Oblivion was a complete and total mess. It was extremely buggy, to the point where some quests practically couldn’t be completed without consulting a walkthrough. The level-scaling system completely destroyed game balance and eliminated the entire purpose of leveling by making you feel like you were running in place rather than progressing (and in fact causing you to fall backward if you were busy leveling non-combat skills). They didn’t have enough voice actors or unique locales to match the massive size and scope of the game world. There was still some fun to be had if you could look underneath all the glaring issues, but doing so wasn’t easy.
But aside from all that, my biggest problem with Oblivion was a general lack of immersion. This is a problem every Bethesda game has had since Morrowind. NPCs talk and animate in utterly artificial ways, talking to an NPC caused the rest of the world to pause, they would often say things that directly contradicted their previous sentences, and of course the bugs and horrible voice acting didn’t help at all. I’ve heard people say that Morrowind is infinitely superior to Oblivion, but I’ve also heard that my biggest issues with Oblivion were even worse in Morrowind, so I have yet to give it a shot.
So as I said before, I was not looking forward to Skyrim before its release. I bought it a few days ago due to the overwhelming amount of praise I’ve heard from critics and gamers across the Web, some of which are my friends.
Let me tell you about a few features from Skyrim that have really stood out to me.
I walked into a room that felt strongly reminiscent of Fight Club, in that two people were fistfighting and a crowd was standing in a circle around them. I talked to an NPC on the sidelines and as he talked I could still hear the two brawling to my right. The game even let me pan the camera over to see the two punching each other.
Holy snickerdoodles! I exclaimed. The world doesn’t wait for me to stop talking anymore!
This probably sounds like a minor tweak, but so far it’s my favorite change they’ve made between Oblivion and Skyrim. When you talk to an NPC the game doesn’t enter “dialogue mode” and pause everything else around you. That was the most immersion-breaking aspect of Oblivion for me, which is saying a lot.
I walked out of a shop one day and was immediately attacked by thugs. I killed one of them and looted his body, finding a “contract” before I fled because the other thugs were too powerful. After they ran me out of town I read the contract and found that one lady in the town had hired them to beat up “that thief Daikatana.” (Oh yeah, by the way, I named my character Daikatana.) I thought for a moment and realized that she was one of the several people whose houses I’d burglarized a day or two ago.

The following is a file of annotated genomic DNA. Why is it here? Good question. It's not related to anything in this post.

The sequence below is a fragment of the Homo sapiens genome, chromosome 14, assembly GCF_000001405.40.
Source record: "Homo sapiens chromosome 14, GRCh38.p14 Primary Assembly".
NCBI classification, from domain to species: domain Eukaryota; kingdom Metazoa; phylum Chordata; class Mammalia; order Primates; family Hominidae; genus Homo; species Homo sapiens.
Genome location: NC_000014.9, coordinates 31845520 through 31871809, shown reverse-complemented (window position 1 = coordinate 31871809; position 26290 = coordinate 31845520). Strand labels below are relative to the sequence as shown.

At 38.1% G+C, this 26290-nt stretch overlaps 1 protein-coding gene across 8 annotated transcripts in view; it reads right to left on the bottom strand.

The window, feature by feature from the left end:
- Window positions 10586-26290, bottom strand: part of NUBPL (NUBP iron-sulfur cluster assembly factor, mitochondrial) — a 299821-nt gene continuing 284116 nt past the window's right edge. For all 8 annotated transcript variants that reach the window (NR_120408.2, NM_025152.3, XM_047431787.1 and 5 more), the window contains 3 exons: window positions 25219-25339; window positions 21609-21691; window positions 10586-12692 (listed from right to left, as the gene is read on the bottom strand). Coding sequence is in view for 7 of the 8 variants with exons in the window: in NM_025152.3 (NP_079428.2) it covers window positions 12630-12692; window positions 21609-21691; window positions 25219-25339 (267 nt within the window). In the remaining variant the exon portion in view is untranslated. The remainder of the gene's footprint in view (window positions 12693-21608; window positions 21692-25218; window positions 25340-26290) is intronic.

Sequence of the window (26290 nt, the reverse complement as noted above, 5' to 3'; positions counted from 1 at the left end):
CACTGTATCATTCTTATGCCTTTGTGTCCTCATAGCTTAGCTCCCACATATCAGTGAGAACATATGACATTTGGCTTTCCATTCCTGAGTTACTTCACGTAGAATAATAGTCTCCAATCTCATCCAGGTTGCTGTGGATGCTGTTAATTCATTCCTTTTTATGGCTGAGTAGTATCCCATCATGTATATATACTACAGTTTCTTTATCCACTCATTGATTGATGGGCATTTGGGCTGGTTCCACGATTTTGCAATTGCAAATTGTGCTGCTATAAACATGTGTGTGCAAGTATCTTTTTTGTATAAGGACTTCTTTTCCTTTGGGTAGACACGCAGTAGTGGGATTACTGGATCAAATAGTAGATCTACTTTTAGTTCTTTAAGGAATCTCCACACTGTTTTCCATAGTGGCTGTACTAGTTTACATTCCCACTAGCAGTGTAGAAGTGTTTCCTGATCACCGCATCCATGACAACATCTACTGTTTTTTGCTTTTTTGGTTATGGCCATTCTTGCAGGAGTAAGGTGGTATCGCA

Holy fudgemonkeys! There are consequences for my actions!
I’m still not sure whether that was a scripted sequence or whether she somehow figured out it was me that stole from her. It would make perfect sense; after all, if some mysterious dark elf woman happened upon my town one day and then that night all my valuables vanished, I’d be a bit suspicious too. But then again, she seemed suspicious of me from the start, so it’s possible that she would have hired bad guys to attack me out of paranoia no matter what. Or perhaps she’s the only NPC paranoid enough to assume it’s me when her stuff gets robbed.
But the fact that this happened at all and is making me question my own actions is a great sign.
I looted a barrel sitting out in the street because it didn’t count as stealing. Once I was done I overheard a woman nearby say something along the lines of “Look at her, she’s digging through refuse. Is she really that desperate?”
Holy asparagus! NPCs observe and respond to my in-game behavior! When was the last time we’ve seen that?
A big, expensive item was sitting on display in a shop. I knew I couldn’t snatch it right in front of the shopkeeper, so I lifted the item to take it into a corner and steal it there. The NPC immediately looked at me and threateningly said, “Put that down.”
Holy cheeseburgers! The NPCs aren’t complete morons now!
This is by no means a complete list, but the bottom line is that Skyrim is basically what I wanted Oblivion to be: an epic, immersive, cohesive experience that draws you in and refuses to let you out. It’s huge, but it also works, even when looked at in close detail.
I haven’t even talked about the gameplay mechanics yet, but rest assured I probably will in the near future. (Despite the fact that saying I’ll do it in the near future virtually guarantees that I won’t do it.) In short, it’s really damn good.